14th February 2017 at 4:00pm
While psychologists toil over nature against nurture and biologists battle over the chicken or the egg, the investment world has its own conundrum – active or passive investment.
What’s behind the great investing debate?
It’s one of the oldest disputes in the investment arena and one that’s raged for decades. Knowledgeable and experienced investment professionals staunchly defend both sides and, over the years, a wide variety of studies have been commissioned to answer the fundamental question: which is best active or passive fund management?
Passive fund management: the same returns as a market or benchmark
A passively-managed fund should match the performance of an index benchmark rather than beat it.
For instance, the UK stock market is made up of all the publicly listed companies in the UK. The performance of this is regularly measured and quoted in the news through an index such as the FTSE® 100 (the biggest 100 listed companies in the UK).
Passive fund managers then aim to ‘track’ this return – or match the performance as closely as possible. So, if the market goes up or down, their fund performance (before charges) will also go up or down.
The passive fund manager will normally do this by investing in the same shares as the index benchmark, or ones that will perform in a very similar way.
So why would I pick a passive fund?
If a passive fund mainly invests in the same shares as the stock market, what’s the appeal? One of the benefits to passive investing is cost – passive funds tend to be cheaper than active ones.
It’s worth being aware though that, in practice, if you choose a passive fund your return will rarely be as good as that of the benchmark because of the charges you’ll pay. Your performance will generally underperform to the extent of the charges.
Commonly, people who invest in passive funds don’t believe that active fund managers can consistently add value over time and so prefer to experience the full ups and downs of the market. Meanwhile, others think that active managers can do better than the index benchmark, and in some instances, significantly so.
Active management: aiming to beat a benchmark
Putting it simply, an actively managed fund is one which is run by a fund manager who tries to outperform an index benchmark, or peer group, over the longer term. They do this by making decisions about which of the companies in the market should or shouldn’t be included within the fund.
For example, take an actively managed equity fund, which invests in the shares of UK companies. The fund manager will review the shares in the fund regularly and make an active decision on which to keep in the fund and which to remove or add.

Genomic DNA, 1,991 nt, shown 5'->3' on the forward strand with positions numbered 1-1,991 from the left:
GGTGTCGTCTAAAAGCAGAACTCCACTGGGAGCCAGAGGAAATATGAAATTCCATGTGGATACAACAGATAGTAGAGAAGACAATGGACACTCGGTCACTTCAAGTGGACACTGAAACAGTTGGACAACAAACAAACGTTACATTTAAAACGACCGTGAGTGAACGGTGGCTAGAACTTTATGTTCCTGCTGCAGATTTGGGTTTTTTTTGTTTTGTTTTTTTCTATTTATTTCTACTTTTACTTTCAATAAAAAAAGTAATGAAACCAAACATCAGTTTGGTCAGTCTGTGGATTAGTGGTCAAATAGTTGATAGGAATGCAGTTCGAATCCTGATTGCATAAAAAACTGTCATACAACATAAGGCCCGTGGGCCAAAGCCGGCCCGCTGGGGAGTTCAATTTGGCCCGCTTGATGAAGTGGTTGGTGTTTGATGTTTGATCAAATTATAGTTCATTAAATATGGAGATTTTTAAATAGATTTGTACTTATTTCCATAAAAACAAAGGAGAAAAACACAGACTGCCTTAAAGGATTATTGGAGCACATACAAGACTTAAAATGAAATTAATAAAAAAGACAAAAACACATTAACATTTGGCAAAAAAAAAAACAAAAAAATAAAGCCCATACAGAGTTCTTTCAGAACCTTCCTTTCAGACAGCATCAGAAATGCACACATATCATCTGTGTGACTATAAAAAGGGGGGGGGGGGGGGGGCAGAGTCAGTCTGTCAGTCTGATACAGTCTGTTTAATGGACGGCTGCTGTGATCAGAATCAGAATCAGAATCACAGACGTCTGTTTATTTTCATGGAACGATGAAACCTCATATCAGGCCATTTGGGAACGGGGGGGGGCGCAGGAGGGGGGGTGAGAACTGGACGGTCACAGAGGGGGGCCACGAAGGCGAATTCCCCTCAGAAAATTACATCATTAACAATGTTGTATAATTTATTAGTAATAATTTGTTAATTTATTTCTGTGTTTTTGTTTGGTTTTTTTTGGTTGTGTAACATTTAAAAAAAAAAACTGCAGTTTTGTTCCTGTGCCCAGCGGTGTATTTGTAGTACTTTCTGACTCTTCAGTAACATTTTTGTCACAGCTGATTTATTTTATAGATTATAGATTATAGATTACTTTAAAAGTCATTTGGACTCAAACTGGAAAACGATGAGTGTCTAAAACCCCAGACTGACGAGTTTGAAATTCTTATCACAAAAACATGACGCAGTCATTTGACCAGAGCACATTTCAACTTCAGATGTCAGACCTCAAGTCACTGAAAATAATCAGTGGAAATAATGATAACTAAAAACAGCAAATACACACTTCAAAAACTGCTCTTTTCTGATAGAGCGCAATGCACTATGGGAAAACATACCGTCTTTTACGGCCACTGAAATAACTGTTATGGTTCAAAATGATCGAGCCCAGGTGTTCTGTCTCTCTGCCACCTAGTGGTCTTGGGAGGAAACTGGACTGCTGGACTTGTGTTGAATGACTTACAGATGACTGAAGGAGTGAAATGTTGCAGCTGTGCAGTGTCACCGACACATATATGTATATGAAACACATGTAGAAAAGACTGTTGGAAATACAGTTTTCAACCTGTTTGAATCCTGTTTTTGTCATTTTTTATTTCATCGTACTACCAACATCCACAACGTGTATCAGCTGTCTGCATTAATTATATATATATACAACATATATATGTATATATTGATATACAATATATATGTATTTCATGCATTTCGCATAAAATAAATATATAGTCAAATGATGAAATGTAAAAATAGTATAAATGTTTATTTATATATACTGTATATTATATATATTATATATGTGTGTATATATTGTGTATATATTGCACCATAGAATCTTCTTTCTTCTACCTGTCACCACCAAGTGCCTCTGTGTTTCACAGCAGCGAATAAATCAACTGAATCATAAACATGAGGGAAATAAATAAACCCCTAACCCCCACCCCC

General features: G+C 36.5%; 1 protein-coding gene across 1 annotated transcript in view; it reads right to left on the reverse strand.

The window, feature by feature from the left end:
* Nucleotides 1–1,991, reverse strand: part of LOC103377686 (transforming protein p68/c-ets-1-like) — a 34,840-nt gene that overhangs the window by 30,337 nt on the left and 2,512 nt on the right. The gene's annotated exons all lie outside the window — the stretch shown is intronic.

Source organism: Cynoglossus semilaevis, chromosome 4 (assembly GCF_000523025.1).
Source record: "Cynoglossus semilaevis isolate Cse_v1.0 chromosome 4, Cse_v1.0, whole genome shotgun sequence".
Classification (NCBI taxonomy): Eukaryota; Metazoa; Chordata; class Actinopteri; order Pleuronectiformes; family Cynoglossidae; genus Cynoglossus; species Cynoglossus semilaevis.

Active fund managers usually do extensive research to help them select the shares they think will perform well in the future. Different funds have different criteria or strategies to select investments, and can have very different levels of risk.
Investors can choose from a huge number of active funds, but each fund aims to perform better than someone investing passively. Most try to beat some particular market or benchmark.
Why choose an active fund?
Those who prefer active funds like the idea of the potentially better returns that active management can bring. Of course, it’s always worth being aware that what’s performed well in the past may not always produce good returns in the future.
For instance, over the past three years to 31 December 2016*, of the different funds that invested in UK shares, the best one had growth of 52.2%, and the worst was -1.3%. Over the same period, the FTSE® 100 return was 18.4%.
There are certain situations where active funds are the only choice. For example, if you’re looking for specialist investments such as a particular industry, strategy (like values-based investing or ethical funds) or for certain asset classes such as commercial property. In these cases, you might not be able to find a viable passive fund to invest in.
So which is best?
As with most hotly contested debates, there’s no definitive answer as both sides hold their merits.
Let me use a common-day analogy – fine dining versus fast food. Personally, I quite like having both in my life. Sometimes I want something easy, quick and predictable (especially if the kids are with me) so fast food appeals.
At other times, I’m willing to pay more to have a ‘finer’, more tailored experience – although this can be much better, it can sometimes provide mixed returns compared with the low cost predictability of fast-food chains.
As with the dining comparison, there’s no categorical evidence that active is better than passive investing in all circumstances – or vice versa. Therefore, the answer is simple – you might want to consider using both and use them as and how you feel best meets your investment goals.
*Source: Financial Express, based on the IA UK All Companies Sector on a total return basis from 31 December 2013 to 31 December 2016. The figures used are for illustrative purposes only.
The value of any investment can go up or down and may be worth less than was paid in.
“FTSE” is a trade mark of the London Stock Exchange Group companies and is used by FTSE under licence.
The information in this blog or any response to comments should not be regarded as financial advice and is based on our understanding in February 2017.